Ten hours of gameplay and I’m running out of excuses to play that game. It’s bare bones, underdeveloped, and repetitive with little to do. More suited for an early access, than £40 full game release. But, Pole, it’s procedurally generated, endless universe, with so much to see and discover. Yes, but exploration and discovery feels more like a chore. Walk/fly to a place, scan for a few seconds, walk/fly to another place, scan for a few seconds. Rince and repeat. The landscape, flora and fauna are just as repetitive. Take a few pieces, randomly assembled, resized and splashed with different paint. Get unlimited ‘variations’ of animals. Ooh, this one has a straight horn and stripes, and aaah, this one has a curvy horn and spots. You get what I mean. Discovering and exploring is not as rewarding as you think. As of yet, there has not been a simple moment when I felt amazed by what I found. Almost every time my reaction has been: “Meh”, occasionally: “That’s alright”.

Combat is basic, very basic. Point and hold down the button. Not bad, not good. Unless you’re in space. Then, combat is slightly more exciting, but doesn’t work well. Especially if you play on mouse and keyboard.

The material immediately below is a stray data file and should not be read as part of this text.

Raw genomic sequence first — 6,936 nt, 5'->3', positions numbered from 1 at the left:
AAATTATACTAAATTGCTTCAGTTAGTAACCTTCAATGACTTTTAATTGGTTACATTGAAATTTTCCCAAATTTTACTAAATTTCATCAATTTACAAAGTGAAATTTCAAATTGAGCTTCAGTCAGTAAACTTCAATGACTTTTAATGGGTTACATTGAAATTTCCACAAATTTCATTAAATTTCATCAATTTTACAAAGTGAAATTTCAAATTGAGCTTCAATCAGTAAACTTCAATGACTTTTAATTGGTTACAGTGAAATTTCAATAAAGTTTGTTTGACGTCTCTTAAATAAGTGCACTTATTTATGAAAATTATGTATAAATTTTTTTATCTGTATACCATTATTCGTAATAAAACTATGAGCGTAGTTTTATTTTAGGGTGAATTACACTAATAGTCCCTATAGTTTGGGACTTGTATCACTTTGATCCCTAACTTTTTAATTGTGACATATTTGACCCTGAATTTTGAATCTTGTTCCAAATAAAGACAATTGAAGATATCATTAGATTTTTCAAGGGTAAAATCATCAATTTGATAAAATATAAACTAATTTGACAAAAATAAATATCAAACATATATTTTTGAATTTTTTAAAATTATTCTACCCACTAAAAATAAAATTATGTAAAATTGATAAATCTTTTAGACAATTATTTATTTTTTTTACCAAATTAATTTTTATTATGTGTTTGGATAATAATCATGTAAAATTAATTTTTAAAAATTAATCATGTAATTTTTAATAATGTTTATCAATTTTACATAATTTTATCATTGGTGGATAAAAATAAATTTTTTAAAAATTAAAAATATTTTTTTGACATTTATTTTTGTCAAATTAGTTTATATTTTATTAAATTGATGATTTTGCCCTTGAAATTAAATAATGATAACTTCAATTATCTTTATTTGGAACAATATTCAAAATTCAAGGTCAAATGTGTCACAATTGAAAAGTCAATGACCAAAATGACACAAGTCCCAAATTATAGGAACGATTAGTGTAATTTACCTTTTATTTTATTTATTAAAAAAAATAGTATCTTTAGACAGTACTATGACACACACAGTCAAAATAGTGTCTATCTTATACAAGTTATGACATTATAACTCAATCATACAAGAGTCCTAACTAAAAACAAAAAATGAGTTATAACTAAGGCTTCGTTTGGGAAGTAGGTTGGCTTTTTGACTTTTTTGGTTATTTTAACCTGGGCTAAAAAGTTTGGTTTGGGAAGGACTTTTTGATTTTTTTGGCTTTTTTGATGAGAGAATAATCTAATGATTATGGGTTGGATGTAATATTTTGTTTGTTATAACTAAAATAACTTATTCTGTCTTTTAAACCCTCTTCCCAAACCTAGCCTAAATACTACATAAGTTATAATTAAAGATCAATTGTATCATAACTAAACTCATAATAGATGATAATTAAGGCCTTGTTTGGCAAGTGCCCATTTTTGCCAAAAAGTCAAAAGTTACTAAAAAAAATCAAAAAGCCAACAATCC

Fuck anyone who came with the idea, that you need to hold down a button to perform almost any action. Enter the ship – hold; craft – hold, transfer stuff – hold.

Speaking of inventory. You continuously keep running out of space. Capacity is up-gradable, but you need to find a special place for it. Tech upgrades in your gear take up space in inventory.

The list goes on, and on. More evidence of mediocrity. Here’s the thing though. For some reason, I’ve played the game for ten hours, and I’ll play a little bit more. Though it starts to get boring, even for me, and I love open-world, survival, games. Shame that most of them are in early access. Shame that this one wasn’t. But I see potential here. No Man’s Sky is yet another over-hyped game, which fails to deliver and can/maybe will be saved by DLC and mods. That’s what might make it worth the price.

For now though. I’ll say this, wait until mods and DLC come out and the price is dropped, before you get No Man’s Sky.

Final verdict: “Meh. I’ll wait for the mods.”

Pole.